– section 24 of the Crimes Act 1958
Negligently Causing Serious Injury is when you do something, or you don’t do something, and as a result, another person is seriously injured. You must have failed to exercise care in a way that is generally required.
Examples of Negligently Causing Serious Injury
- You are Snapchatting while driving, and you crash into the car in front of you, causing the other driver to have their leg amputated.
What are some of the possible defences to a charge of Negligently Causing Serious Injury?
- You did not owe a duty of care.
- You did not cause serious injury.
- You were not negligent.
- You were under duress or there was an emergency.
There are other possible defences, depending on the circumstances surrounding the alleged offending. Each matter is unique and requires an individual approach and strategy.
Questions in cases like this
- What did you do or not do?
- Do you have a lawful excuse for your actions?
- Can they prove that you seriously injured another person?
Maximum penalty and Court that deals with this charge
The maximum penalty for this offence is 10 years imprisonment. This offence is generally heard in the County Court.
“Did your actions cause serious injury to another person?”
What is the legal definition of Negligently Causing Serious Injury?
The Prosecution must prove that you owed the victim a duty of care and you breached that duty. Your act or omission, which breached the duty of care, was committed consciously, voluntarily and deliberately. The breach of your duty caused the victim to suffer a “serious injury”.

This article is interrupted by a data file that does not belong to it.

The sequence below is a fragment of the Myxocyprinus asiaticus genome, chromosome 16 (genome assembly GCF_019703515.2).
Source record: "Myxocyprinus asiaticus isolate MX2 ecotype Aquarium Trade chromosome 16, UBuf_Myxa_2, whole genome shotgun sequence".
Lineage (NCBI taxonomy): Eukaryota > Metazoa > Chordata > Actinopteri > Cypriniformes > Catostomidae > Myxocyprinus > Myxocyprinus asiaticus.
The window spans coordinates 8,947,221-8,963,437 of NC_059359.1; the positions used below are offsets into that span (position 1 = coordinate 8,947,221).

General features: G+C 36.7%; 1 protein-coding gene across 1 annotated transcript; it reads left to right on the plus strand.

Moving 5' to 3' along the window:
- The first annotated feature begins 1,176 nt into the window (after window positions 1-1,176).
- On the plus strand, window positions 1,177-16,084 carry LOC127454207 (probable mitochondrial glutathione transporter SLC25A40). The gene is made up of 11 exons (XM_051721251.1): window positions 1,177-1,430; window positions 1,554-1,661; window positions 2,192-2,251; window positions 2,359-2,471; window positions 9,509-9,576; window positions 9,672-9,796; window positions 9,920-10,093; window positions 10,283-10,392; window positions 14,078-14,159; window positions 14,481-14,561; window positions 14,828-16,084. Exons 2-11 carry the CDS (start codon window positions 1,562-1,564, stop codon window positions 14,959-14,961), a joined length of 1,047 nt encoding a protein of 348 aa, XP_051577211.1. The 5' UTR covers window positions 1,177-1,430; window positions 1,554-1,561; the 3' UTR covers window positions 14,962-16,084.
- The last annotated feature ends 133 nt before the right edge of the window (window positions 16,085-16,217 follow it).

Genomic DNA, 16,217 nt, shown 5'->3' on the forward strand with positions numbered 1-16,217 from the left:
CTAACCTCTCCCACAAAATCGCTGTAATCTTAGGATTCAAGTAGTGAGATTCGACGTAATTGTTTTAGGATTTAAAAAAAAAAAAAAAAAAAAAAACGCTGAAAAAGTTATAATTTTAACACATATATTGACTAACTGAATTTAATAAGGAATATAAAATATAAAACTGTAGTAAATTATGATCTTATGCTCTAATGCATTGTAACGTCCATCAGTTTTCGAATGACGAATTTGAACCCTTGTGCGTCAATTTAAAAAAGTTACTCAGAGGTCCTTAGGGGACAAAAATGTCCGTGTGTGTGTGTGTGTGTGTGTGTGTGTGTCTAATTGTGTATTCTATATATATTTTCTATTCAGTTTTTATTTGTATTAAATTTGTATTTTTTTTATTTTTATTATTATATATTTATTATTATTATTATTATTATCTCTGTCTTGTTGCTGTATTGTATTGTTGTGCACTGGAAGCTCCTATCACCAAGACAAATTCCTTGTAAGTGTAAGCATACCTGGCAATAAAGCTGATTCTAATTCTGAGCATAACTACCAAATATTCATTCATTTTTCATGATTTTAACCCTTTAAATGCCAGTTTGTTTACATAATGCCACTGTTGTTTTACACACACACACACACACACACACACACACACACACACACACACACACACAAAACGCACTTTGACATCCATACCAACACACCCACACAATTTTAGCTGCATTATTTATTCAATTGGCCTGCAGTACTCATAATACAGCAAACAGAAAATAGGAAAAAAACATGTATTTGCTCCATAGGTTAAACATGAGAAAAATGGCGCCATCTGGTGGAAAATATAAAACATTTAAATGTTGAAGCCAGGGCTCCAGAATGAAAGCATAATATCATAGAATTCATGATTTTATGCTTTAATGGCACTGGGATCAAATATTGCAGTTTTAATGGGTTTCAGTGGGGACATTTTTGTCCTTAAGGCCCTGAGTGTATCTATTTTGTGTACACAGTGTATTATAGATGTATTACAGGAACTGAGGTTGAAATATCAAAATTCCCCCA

The section that covers this offence is section 24 of the Crimes Act 1958.1
What can you be sentenced to for this charge?
If you are found guilty of this charge you are likely to receive a prison sentence. The length of your sentence will vary, depending on your conduct and how seriously you breached your duty of care, as well as the seriousness of the injuries suffered by the victim.
Other Important Resources
- FindLaw: Negligently Causing Serious Injury
- Criminal Liability of the Crown (for Corporate Manslaughter and Negligently Causing Serious Injury by a body corporate)
- Negligently Causing Serious Injury & Other Assault Charges – Fine Without Conviction
- Negligently Causing Serious Injury (Driving Matter) – Suspended Sentence
 Crimes Act 1958 – Section 24
Penalty: Level 5 imprisonment (10 years maximum).